As human lives transition online, Nani Jansen Reventlow is ensuring that our fundamental human rights in the digital sphere are robustly protected and advanced through the court system. Establishing collaborative strategic litigation and building a knowledgeable and interconnected field of stakeholders, she lays ground for leveraged and highly impactful work in the digital human rights field.
The New Idea
Understanding that the pervasive nature of technology creates new multidisciplinary realities for human rights work, Nani is laying the groundwork of a more engaged and effective civil society sector in the digital age. Using strategic litigation as an instrument she aligns objectives and facilitates collaboration between actors working towards safeguarding human rights in the digital sphere.
With a background as an international human rights lawyer, Nani is redefining what human rights work should look like in the digital age: a coordinated, joined effort between different actors who collaborate across human rights sectors to promote common standards for the protection of human rights on the internet. With the Digital Freedom Fund, she has developed a platform that changes both content and form of the European digital human rights agenda. First, using a holistic combination of strategic litigation, advocacy, and legal empowerment, Nani enables actors in the field to leverage their collective strength to address human rights risks, both online and offline, more effectively, strategically, and with a bigger impact. Second, by building powerful coalitions between right groups that have traditionally not worked together, Nani is shifting the approach to digital rights promotion from siloed, independent efforts to integrated and inclusive rights advancement, guided by an aligned vision. Thereby, she is carving out a new agenda and strategy for European digital human rights advocates that will successfully address a broader range of digital human rights topics, from issues of privacy rights to racial justice or environmental justice issues.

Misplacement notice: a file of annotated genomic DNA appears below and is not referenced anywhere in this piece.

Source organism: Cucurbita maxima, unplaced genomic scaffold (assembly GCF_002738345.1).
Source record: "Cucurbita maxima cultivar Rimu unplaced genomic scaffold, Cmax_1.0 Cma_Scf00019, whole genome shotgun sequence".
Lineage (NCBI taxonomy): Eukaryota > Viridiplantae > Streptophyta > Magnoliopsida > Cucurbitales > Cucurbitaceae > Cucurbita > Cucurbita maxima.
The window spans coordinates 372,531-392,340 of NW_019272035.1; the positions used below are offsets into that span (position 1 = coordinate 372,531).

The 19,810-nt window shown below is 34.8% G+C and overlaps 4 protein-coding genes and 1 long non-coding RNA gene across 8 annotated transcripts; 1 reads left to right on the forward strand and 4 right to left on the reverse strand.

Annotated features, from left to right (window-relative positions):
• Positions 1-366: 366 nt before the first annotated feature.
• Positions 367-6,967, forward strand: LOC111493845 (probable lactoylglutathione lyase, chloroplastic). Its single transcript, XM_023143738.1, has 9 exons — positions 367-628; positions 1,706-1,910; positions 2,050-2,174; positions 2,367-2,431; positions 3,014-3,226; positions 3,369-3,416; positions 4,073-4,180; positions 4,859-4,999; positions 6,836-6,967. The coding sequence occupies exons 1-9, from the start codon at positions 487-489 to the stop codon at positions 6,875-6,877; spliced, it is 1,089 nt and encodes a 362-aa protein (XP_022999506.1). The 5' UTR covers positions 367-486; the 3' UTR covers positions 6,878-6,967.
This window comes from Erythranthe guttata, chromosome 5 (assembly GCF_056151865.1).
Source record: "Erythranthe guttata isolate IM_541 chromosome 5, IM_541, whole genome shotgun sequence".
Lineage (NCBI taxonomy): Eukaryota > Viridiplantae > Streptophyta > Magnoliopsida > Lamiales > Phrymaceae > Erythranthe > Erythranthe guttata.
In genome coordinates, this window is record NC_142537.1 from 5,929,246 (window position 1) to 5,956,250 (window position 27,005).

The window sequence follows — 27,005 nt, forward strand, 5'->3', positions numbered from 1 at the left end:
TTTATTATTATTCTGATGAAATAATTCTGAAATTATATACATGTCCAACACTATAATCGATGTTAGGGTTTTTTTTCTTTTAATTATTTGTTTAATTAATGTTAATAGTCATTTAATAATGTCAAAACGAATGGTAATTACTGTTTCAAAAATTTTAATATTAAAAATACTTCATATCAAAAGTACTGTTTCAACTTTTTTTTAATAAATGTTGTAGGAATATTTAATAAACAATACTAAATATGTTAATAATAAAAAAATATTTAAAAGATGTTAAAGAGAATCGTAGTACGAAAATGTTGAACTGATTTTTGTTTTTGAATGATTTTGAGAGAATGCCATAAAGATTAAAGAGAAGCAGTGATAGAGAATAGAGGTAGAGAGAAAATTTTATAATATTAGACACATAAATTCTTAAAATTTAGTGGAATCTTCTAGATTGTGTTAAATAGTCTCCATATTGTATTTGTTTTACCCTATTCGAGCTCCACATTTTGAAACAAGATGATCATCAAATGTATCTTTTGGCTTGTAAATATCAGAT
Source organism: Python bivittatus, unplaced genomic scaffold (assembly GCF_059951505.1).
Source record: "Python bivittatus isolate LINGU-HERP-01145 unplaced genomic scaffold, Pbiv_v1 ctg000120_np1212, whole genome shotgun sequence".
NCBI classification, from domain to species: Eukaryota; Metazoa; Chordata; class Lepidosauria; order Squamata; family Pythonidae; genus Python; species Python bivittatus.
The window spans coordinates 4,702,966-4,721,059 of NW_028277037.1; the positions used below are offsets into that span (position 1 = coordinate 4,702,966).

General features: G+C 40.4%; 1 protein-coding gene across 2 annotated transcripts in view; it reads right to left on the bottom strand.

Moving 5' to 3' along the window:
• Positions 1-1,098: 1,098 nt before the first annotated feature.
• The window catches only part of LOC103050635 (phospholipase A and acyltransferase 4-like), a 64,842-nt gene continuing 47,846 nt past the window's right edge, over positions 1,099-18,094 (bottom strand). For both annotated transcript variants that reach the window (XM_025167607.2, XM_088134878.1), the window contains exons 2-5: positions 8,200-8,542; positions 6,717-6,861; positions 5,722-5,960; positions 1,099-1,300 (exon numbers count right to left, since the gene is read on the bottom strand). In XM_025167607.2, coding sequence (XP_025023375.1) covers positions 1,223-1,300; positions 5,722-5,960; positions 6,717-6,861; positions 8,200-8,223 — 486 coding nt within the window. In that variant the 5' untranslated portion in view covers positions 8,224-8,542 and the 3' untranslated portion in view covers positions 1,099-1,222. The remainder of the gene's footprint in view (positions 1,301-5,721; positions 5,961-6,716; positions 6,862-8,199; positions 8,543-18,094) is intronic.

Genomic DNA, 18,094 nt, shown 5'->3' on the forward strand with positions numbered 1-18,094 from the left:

In doing so, Nani is building a digital human rights field that works to protect the digital rights of all and uplift all voices.